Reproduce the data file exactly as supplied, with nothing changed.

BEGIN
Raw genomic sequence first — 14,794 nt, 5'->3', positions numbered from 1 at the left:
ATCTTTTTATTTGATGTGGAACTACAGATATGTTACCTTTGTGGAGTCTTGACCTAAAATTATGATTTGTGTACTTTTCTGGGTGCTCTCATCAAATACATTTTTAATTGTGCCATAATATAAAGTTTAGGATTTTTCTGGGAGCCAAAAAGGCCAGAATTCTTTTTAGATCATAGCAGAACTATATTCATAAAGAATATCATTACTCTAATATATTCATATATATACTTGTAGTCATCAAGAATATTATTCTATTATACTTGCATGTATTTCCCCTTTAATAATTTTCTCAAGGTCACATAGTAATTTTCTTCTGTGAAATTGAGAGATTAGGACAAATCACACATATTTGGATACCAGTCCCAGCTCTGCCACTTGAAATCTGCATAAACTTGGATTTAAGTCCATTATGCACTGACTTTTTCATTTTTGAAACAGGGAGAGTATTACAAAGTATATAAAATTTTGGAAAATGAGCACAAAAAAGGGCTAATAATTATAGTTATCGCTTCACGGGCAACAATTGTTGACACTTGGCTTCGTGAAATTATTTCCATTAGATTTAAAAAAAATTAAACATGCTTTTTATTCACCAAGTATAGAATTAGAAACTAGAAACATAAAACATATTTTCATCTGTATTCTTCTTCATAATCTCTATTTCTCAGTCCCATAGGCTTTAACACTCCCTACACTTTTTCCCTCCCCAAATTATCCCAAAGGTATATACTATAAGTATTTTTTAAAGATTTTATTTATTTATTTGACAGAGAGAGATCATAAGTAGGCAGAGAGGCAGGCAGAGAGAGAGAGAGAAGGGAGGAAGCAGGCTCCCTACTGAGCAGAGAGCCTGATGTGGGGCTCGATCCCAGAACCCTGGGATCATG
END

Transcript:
Raw genomic sequence first — 14,794 nt, 5'->3', positions numbered from 1 at the left:
ATCTTTTTATTTGATGTGGAACTACAGATATGTTACCTTTGTGGAGTCTTGACCTAAAATTATGATTTGTGTACTTTTCTGGGTGCTCTCATCAAATACATTTTTAATTGTGCCATAATATAAAGTTTAGGATTTTTCTGGGAGCCAAAAAGGCCAGAATTCTTTTTAGATCATAGCAGAACTATATTCATAAAGAATATCATTACTCTAATATATTCATATATATACTTGTAGTCATCAAGAATATTATTCTATTATACTTGCATGTATTTCCCCTTTAATAATTTTCTCAAGGTCACATAGTAATTTTCTTCTGTGAAATTGAGAGATTAGGACAAATCACACATATTTGGATACCAGTCCCAGCTCTGCCACTTGAAATCTGCATAAACTTGGATTTAAGTCCATTATGCACTGACTTTTTCATTTTTGAAACAGGGAGAGTATTACAAAGTATATAAAATTTTGGAAAATGAGCACAAAAAAGGGCTAATAATTATAGTTATCGCTTCACGGGCAACAATTGTTGACACTTGGCTTCGTGAAATTATTTCCATTAGATTTAAAAAAAATTAAACATGCTTTTTATTCACCAAGTATAGAATTAGAAACTAGAAACATAAAACATATTTTCATCTGTATTCTTCTTCATAATCTCTATTTCTCAGTCCCATAGGCTTTAACACTCCCTACACTTTTTCCCTCCCCAAATTATCCCAAAGGTATATACTATAAGTATTTTTTAAAGATTTTATTTATTTATTTGACAGAGAGAGATCATAAGTAGGCAGAGAGGCAGGCAGAGAGAGAGAGAGAAGGGAGGAAGCAGGCTCCCTACTGAGCAGAGAGCCTGATGTGGGGCTCGATCCCAGAACCCTGGGATCATG